Yan Lianke was born in 1958 in Henan Province, China. He is the author of many novels and short story collections and has won China's two top literary awards, the Lu Xun in 2000 for Nian, yue, ri (The Year, the Month, the Day) and the Lao She in 2004 for Shouhuo (Pleasure). Lianke and his translator Carlos Rojas are shortlisted for the 2016 Man Booker International Prize for The Four Books.
Words Without Borders (WWB): Tell us about how you became a writer. Was it a vocation, an accident? How has your relationship to writing changed over time? Have your goals and objectives changed throughout the years?
Yan Lianke (YL): When I initially started writing, I had a very clear objective—which was that I wanted to use my writing to escape the countryside and find a job in the city. After the Cultural Revolution, I read a Chinese revolutionary novel, and I later heard that it was as a result of writing this novel that the author was assigned a job in the provincial capital. This gave me a sudden inspiration, and I thought to myself, “Oh, so writing can help you get to the city! Then why don’t I write a novel?” I therefore started writing my own works. Of course, the failures that resulted from this writing project can be easily imagined, though my faith in my ability to use writing to escape the hunger and poverty of the countryside never flagged. Furthermore, I ultimately did in fact succeed in using my writing to be appointed a cadre in the army, and in this way was able to escape the countryside and enter the city. However, as I gradually gained a better understanding of life, reality, and fate, I became increasingly uncertain why I wanted to write. If I am asked now what drives my writing, I would point to feelings of fear and betrayal—these being feelings that I can grasp in the midst of my uncertainty, and which have never left my side. It is because of a feeling of fear and also betrayal that I have persisted in my writing. I am referring to a fear of power, of reality, of meaningless life, and even of the inevitability of death, and precisely because I fear all of this, I therefore hope to be able to use my writing to resist and betray it. I hope to betray power, reality, and meaningless existence; and I even hope to betray literature itself. Therefore, if I’m asked what drives me to write, I’d have to say that it is fear and betrayal.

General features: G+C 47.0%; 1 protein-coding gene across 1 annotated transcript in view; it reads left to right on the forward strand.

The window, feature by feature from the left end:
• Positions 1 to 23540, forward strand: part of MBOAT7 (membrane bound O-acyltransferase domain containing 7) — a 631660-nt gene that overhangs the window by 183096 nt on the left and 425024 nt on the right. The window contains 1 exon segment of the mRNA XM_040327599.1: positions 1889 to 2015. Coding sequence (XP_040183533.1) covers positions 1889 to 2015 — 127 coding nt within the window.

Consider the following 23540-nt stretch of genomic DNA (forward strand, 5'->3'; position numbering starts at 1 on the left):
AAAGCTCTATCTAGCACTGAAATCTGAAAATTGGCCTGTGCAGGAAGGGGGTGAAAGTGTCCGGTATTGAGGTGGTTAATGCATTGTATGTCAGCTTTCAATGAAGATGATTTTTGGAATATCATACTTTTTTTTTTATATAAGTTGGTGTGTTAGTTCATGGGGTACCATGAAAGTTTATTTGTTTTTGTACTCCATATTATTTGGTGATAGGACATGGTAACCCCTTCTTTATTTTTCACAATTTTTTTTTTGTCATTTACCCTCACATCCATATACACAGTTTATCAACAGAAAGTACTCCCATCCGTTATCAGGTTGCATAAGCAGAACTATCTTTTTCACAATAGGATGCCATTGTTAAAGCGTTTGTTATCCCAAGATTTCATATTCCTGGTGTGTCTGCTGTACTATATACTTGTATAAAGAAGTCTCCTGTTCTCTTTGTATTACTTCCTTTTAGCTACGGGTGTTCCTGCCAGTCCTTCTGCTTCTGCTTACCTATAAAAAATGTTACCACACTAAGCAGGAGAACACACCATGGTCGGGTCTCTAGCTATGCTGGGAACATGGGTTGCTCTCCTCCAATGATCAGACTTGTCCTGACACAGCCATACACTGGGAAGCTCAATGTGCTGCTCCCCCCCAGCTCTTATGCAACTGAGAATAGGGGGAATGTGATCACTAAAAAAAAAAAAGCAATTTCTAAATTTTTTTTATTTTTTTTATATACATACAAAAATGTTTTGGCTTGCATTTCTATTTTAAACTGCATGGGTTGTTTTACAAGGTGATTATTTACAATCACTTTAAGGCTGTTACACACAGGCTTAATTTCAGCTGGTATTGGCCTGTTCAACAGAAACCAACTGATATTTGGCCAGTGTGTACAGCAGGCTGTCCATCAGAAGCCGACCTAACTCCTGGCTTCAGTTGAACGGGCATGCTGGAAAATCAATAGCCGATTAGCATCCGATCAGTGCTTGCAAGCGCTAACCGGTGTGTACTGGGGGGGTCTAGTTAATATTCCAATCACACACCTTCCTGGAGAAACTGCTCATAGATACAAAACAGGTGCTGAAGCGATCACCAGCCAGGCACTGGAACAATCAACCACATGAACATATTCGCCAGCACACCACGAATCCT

WWB: How do you see your writing within the larger context of your country's/language's literary tradition? What influences/writers/groups of writers there do you draw on, or what literary currents does your work disavow?
YL: I don’t pay much attention to Chinese literary history, because Chinese literary history is full of biases and distortions. A volume of literary history is inevitably a volume of ideological history. However, I have a lot of respect for many premodern Chinese authors and literary works, such as Tao Yuanming’s fable “Peach Blossom Spring,” and famous novels such as Journey to the West and Dream of the Red Chamber. From the modern period, there is Lu Xun. I have always said that Lu Xun makes up half of my soul. Meanwhile, two works that I categorically reject are the Ming dynasty novels Romance of Three Kingdoms and Water Margin. Although these works are conventionally regarded as two of China’s four great master novels, I nevertheless find them to be full of deceit, violence, a disregard for human life, and an idolization of imperial power. I often think that if we don’t excise these two culturally corrupt works from the canon, China’s cultural blood will have no hope of ever becoming clean and noble.
WWB: What's your favorite book from a literary tradition other than your own and how has it influenced your writing?
YL: I believe that an author’s literary tradition should never be limited to works written in his or her own language, and instead works in other languages should also be part of one’s own literary tradition—such as nineteenth-century Russian novels, or those twentieth-century Western classics that we know so well. In fact, the influence of Western literary classics is perhaps particularly important for an author of my generation. But if I were asked about the influence of other literary traditions from within China itself, I would say that what has been particularly influential for me has not been fiction but rather local dramas. I’m from Henan province, and there are more than thirty different kinds of local dramas from Henan alone, though only a handful of these have had a particularly large and long-lasting influence. I have always been fascinated by these sorts of local dramas, and therefore when I write, I always strive to incorporate into my fiction a sense of rhythm and rhyme that I borrow from these dramas. In addition, China’s folk traditions and myths also have a very direct influence on my writing.
Yan Lianke's responses translated by Carlo Rojas.